It’s best to start with an analysis of what you hope to get out of your investments. For example, do you want to start building an emergency fund? Or are you hoping to secure your retirement? The answer could impact your strategies and the types of assets you want to invest in.
You may also be interested in funding a particular life goal, such as a dream vacation or the purchase of a new car. Understanding what you hope to achieve through investment is the first step in determining the best assets to hold your money in.
Assess your risk tolerance
Another aspect of understanding your investment goals is knowing how much risk you’re willing to assume. The standard advice is that younger investors can afford to assume more risk because they have more time to re-earn any losses. Older investors may need to build a safer portfolio to avoid the potential for significant downside.
If you want your capital to grow at the fastest rates possible, you may want to look at assets with more upside, such as growth stocks. But the stocks with the highest upside often have higher risk as well, so you may need to take a more active role in managing these investments.
Or, maybe you're looking for stable, long-term growth out of your Roth IRA. In that case, you may want to consider holding stocks from more established companies, bonds, CDs and index funds that bundle multiple assets together.
Choose your asset allocation
It often makes sense to invest in multiple asset classes from a single retirement account. For example, in your Roth IRA, you may wish to hold ETFs for several industries, a few individual stocks and even some bonds or CDs. Holding multiple types of assets diversifies your portfolio to provide both low- and high-risk options while also mitigating any losses one sector may experience.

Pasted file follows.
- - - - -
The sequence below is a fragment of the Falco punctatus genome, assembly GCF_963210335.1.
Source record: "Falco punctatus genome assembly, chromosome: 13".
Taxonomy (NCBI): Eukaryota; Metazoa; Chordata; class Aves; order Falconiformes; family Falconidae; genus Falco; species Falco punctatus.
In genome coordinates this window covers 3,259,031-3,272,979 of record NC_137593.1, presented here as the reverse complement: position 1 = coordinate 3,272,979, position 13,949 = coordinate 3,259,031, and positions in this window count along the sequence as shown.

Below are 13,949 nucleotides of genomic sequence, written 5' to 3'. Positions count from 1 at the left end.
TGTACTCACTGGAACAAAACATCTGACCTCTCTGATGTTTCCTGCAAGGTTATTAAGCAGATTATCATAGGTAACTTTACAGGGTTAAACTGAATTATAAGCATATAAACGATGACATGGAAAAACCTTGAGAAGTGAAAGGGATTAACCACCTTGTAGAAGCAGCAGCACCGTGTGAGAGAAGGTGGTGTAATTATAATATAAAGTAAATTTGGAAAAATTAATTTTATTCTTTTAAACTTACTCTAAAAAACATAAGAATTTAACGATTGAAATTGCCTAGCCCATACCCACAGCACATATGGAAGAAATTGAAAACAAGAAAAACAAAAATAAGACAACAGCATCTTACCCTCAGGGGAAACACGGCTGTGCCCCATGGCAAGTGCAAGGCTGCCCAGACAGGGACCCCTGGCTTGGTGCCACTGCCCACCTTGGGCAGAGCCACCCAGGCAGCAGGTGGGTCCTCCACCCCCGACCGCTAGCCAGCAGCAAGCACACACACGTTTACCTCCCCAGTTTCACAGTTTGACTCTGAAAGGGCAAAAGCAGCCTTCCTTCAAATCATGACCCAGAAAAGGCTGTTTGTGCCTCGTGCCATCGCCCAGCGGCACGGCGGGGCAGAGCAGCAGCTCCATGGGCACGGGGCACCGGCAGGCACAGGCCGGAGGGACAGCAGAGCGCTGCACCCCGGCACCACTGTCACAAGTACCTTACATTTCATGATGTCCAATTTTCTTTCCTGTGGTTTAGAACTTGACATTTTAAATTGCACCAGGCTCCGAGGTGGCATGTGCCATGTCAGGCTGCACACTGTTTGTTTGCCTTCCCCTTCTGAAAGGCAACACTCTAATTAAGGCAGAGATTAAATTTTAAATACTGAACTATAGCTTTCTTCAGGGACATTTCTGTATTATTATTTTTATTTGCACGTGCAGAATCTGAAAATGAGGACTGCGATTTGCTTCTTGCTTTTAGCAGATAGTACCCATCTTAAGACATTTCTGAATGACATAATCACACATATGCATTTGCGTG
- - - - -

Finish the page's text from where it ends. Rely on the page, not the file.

Once you know the types of assets you want to hold, you can start thinking about allocations. For example, the full value of your Roth IRA portfolio is 100%. You may want to put 20% in an ETF, 50% in a mutual fund and spread the rest out across a few stocks you like.
These percentages are not indicative of what an ideal asset allocation looks like. The exact combination is up to you, but diversifying in this way is an excellent way to reap the benefits of multiple options. It's a good idea to discuss your options with a financial advisor before proceeding.
Consider low-cost index funds
Index funds are a common investment choice for people with Roth IRAs. These are ETFs and mutual funds that hold multiple assets under a single ticker to give you exposure to multiple investment products through one type of asset.